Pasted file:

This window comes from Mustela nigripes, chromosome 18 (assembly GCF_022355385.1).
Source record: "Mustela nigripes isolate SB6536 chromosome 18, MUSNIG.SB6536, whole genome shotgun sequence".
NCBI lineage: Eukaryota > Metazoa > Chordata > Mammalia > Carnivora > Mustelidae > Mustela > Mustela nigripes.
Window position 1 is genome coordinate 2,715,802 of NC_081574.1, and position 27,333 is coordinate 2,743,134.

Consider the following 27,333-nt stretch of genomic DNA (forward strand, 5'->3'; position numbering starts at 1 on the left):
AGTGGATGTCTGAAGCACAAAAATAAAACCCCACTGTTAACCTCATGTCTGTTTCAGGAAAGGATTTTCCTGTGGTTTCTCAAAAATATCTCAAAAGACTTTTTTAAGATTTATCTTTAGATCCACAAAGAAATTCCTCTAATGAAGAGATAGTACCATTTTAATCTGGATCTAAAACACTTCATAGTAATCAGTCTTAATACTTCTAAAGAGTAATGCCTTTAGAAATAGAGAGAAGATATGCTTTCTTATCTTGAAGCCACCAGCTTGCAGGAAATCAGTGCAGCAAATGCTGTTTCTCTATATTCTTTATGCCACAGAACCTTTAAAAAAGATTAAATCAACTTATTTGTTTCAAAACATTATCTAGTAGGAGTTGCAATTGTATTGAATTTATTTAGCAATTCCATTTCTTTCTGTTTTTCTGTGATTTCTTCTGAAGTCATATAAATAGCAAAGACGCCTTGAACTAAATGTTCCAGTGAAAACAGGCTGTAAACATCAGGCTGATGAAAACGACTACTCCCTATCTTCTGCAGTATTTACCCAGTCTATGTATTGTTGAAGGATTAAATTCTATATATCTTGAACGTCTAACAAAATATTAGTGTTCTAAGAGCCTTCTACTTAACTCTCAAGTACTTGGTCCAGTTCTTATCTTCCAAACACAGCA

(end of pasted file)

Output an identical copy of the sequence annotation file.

This window comes from Mustela nigripes, chromosome 18 (assembly GCF_022355385.1).
Source record: "Mustela nigripes isolate SB6536 chromosome 18, MUSNIG.SB6536, whole genome shotgun sequence".
NCBI lineage: Eukaryota > Metazoa > Chordata > Mammalia > Carnivora > Mustelidae > Mustela > Mustela nigripes.
Window position 1 is genome coordinate 2,715,802 of NC_081574.1, and position 27,333 is coordinate 2,743,134.

Consider the following 27,333-nt stretch of genomic DNA (forward strand, 5'->3'; position numbering starts at 1 on the left):
AGTGGATGTCTGAAGCACAAAAATAAAACCCCACTGTTAACCTCATGTCTGTTTCAGGAAAGGATTTTCCTGTGGTTTCTCAAAAATATCTCAAAAGACTTTTTTAAGATTTATCTTTAGATCCACAAAGAAATTCCTCTAATGAAGAGATAGTACCATTTTAATCTGGATCTAAAACACTTCATAGTAATCAGTCTTAATACTTCTAAAGAGTAATGCCTTTAGAAATAGAGAGAAGATATGCTTTCTTATCTTGAAGCCACCAGCTTGCAGGAAATCAGTGCAGCAAATGCTGTTTCTCTATATTCTTTATGCCACAGAACCTTTAAAAAAGATTAAATCAACTTATTTGTTTCAAAACATTATCTAGTAGGAGTTGCAATTGTATTGAATTTATTTAGCAATTCCATTTCTTTCTGTTTTTCTGTGATTTCTTCTGAAGTCATATAAATAGCAAAGACGCCTTGAACTAAATGTTCCAGTGAAAACAGGCTGTAAACATCAGGCTGATGAAAACGACTACTCCCTATCTTCTGCAGTATTTACCCAGTCTATGTATTGTTGAAGGATTAAATTCTATATATCTTGAACGTCTAACAAAATATTAGTGTTCTAAGAGCCTTCTACTTAACTCTCAAGTACTTGGTCCAGTTCTTATCTTCCAAACACAGCA